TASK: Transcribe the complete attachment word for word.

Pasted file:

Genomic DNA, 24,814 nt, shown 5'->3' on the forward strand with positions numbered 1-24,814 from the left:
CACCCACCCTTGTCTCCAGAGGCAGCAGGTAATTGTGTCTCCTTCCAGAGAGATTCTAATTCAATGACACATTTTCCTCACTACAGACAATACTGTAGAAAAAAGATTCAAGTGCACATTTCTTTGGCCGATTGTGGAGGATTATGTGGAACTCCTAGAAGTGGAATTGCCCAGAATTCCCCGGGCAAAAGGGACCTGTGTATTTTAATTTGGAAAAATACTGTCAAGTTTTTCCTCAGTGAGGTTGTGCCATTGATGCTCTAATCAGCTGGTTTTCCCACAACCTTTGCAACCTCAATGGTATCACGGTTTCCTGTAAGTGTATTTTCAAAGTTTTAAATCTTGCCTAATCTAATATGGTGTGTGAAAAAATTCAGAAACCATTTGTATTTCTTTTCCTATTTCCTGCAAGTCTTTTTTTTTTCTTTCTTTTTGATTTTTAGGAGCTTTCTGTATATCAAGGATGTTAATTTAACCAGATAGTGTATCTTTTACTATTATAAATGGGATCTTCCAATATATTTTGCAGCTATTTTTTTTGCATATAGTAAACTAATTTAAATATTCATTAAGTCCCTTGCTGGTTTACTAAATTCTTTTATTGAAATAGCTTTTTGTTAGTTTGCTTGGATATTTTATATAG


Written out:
Genomic DNA, 24,814 nt, shown 5'->3' on the forward strand with positions numbered 1-24,814 from the left:
CACCCACCCTTGTCTCCAGAGGCAGCAGGTAATTGTGTCTCCTTCCAGAGAGATTCTAATTCAATGACACATTTTCCTCACTACAGACAATACTGTAGAAAAAAGATTCAAGTGCACATTTCTTTGGCCGATTGTGGAGGATTATGTGGAACTCCTAGAAGTGGAATTGCCCAGAATTCCCCGGGCAAAAGGGACCTGTGTATTTTAATTTGGAAAAATACTGTCAAGTTTTTCCTCAGTGAGGTTGTGCCATTGATGCTCTAATCAGCTGGTTTTCCCACAACCTTTGCAACCTCAATGGTATCACGGTTTCCTGTAAGTGTATTTTCAAAGTTTTAAATCTTGCCTAATCTAATATGGTGTGTGAAAAAATTCAGAAACCATTTGTATTTCTTTTCCTATTTCCTGCAAGTCTTTTTTTTTTCTTTCTTTTTGATTTTTAGGAGCTTTCTGTATATCAAGGATGTTAATTTAACCAGATAGTGTATCTTTTACTATTATAAATGGGATCTTCCAATATATTTTGCAGCTATTTTTTTTGCATATAGTAAACTAATTTAAATATTCATTAAGTCCCTTGCTGGTTTACTAAATTCTTTTATTGAAATAGCTTTTTGTTAGTTTGCTTGGATATTTTATATAG